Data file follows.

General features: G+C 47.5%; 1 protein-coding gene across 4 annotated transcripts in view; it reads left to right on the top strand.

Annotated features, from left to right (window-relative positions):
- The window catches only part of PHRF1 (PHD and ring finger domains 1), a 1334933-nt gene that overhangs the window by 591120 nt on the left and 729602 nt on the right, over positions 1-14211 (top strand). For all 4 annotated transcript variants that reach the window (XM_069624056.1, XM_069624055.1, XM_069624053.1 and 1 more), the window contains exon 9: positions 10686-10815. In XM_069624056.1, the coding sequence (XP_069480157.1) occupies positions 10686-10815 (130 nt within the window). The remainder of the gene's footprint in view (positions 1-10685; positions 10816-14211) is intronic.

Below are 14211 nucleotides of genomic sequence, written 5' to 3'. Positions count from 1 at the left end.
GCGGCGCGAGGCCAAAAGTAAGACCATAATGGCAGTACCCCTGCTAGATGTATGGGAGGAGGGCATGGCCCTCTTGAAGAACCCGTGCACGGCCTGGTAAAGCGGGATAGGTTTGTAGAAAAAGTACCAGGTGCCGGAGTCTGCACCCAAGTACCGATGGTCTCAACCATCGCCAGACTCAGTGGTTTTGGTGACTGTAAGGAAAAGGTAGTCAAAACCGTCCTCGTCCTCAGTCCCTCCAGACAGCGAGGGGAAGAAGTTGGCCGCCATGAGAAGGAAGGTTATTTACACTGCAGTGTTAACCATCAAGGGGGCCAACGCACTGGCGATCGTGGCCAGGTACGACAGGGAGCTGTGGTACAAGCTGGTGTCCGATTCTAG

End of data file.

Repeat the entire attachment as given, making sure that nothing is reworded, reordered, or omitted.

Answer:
General features: G+C 47.5%; 1 protein-coding gene across 4 annotated transcripts in view; it reads left to right on the top strand.

Annotated features, from left to right (window-relative positions):
- The window catches only part of PHRF1 (PHD and ring finger domains 1), a 1334933-nt gene that overhangs the window by 591120 nt on the left and 729602 nt on the right, over positions 1-14211 (top strand). For all 4 annotated transcript variants that reach the window (XM_069624056.1, XM_069624055.1, XM_069624053.1 and 1 more), the window contains exon 9: positions 10686-10815. In XM_069624056.1, the coding sequence (XP_069480157.1) occupies positions 10686-10815 (130 nt within the window). The remainder of the gene's footprint in view (positions 1-10685; positions 10816-14211) is intronic.

Below are 14211 nucleotides of genomic sequence, written 5' to 3'. Positions count from 1 at the left end.
GCGGCGCGAGGCCAAAAGTAAGACCATAATGGCAGTACCCCTGCTAGATGTATGGGAGGAGGGCATGGCCCTCTTGAAGAACCCGTGCACGGCCTGGTAAAGCGGGATAGGTTTGTAGAAAAAGTACCAGGTGCCGGAGTCTGCACCCAAGTACCGATGGTCTCAACCATCGCCAGACTCAGTGGTTTTGGTGACTGTAAGGAAAAGGTAGTCAAAACCGTCCTCGTCCTCAGTCCCTCCAGACAGCGAGGGGAAGAAGTTGGCCGCCATGAGAAGGAAGGTTATTTACACTGCAGTGTTAACCATCAAGGGGGCCAACGCACTGGCGATCGTGGCCAGGTACGACAGGGAGCTGTGGTACAAGCTGGTGTCCGATTCTAG